By James Wadman

Society has misguided us into believing that boundless wonder has an expiration date in our lives. The difference between a child and a parent is experience, not the capacity for desire, curiosity, or even intelligent thought. I can’t be the only person to suggest that some of the most brilliant ideas are those voiced by children.

Anatomically, there are differences between the adult and child brains. Throughout late childhood and adolescence, the brain undergoes what is called “synaptic pruning,” a molecular phenomenon where unused circuits in the brain grow weaker and the useful circuitry grows stronger. For many of us that means that logical thought and responsibility increases as a function of growing up, while playful thought and uninhibited pleasure seeking is tamed by rationality. In modern society, synaptic pruning is an important product of our evolution. However, it is also an inherent limitation that forces us to cling to our biological history.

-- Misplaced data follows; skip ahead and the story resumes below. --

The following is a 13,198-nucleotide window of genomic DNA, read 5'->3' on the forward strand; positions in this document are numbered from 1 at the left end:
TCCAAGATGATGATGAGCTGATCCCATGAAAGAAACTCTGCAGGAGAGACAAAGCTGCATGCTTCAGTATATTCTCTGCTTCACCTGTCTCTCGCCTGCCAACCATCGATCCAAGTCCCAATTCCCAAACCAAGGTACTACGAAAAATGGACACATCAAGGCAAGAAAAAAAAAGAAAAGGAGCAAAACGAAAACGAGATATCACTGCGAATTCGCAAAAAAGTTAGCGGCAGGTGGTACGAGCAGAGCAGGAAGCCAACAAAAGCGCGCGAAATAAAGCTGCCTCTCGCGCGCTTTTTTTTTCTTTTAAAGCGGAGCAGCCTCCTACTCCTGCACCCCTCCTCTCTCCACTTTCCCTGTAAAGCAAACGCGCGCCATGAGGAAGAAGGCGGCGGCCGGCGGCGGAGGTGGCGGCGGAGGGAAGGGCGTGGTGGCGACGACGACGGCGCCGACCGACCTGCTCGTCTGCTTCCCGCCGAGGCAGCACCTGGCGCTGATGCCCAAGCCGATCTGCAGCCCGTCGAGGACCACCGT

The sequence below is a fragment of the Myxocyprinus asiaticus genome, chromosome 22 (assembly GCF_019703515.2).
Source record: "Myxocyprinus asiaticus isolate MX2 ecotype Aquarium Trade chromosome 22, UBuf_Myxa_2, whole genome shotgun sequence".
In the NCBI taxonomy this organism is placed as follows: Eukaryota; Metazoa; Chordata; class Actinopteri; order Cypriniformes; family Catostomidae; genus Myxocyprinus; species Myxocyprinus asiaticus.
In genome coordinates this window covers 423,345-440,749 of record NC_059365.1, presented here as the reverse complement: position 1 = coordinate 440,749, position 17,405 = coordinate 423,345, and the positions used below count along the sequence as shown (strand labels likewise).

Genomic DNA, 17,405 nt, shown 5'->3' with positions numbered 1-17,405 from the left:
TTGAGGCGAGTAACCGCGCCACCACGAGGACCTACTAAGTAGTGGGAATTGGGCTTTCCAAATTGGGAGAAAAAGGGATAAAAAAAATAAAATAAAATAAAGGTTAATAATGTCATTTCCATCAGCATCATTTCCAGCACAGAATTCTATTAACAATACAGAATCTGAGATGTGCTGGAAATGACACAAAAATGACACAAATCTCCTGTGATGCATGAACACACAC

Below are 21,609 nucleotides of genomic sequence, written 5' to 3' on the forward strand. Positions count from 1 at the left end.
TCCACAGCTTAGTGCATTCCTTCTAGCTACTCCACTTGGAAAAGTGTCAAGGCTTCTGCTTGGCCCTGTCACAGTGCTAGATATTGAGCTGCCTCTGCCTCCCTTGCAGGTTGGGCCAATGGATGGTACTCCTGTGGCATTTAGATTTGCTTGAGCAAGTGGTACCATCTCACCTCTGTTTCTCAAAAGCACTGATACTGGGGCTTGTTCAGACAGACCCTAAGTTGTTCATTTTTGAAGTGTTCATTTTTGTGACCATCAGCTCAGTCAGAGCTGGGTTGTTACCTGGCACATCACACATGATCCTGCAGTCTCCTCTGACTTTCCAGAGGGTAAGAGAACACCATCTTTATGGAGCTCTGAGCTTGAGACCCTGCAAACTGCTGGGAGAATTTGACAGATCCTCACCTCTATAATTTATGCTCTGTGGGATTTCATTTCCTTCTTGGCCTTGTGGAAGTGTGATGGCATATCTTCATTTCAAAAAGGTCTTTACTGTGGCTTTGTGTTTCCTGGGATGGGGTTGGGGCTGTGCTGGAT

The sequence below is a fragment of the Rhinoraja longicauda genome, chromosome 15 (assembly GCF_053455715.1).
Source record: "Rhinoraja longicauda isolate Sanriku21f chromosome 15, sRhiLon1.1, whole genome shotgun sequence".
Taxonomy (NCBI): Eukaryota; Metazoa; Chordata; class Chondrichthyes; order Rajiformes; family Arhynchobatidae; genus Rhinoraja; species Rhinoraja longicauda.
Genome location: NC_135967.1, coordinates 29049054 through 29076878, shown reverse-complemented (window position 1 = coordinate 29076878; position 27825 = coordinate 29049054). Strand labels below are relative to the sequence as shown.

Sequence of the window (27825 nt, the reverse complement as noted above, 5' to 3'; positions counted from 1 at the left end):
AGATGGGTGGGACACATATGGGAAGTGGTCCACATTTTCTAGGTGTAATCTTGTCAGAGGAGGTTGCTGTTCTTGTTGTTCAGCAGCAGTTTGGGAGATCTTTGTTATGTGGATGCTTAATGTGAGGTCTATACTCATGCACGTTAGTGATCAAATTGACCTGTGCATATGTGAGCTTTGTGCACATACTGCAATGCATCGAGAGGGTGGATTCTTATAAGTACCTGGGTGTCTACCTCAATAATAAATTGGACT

And for this I will suggest that maintaining the characteristics of a child’s brain can prove to be effective for a genuinely happy life, even if it would seem that this is fundamentally impossible given the previously discussed anatomical differences. Embrace your dreams, the chance to see new things in the world, and express yourself freely. Growing up, we learn to be responsible in a world that becomes increasingly competitive. Don’t let your curiosity fall victim to the false notion of growing up.

 

 

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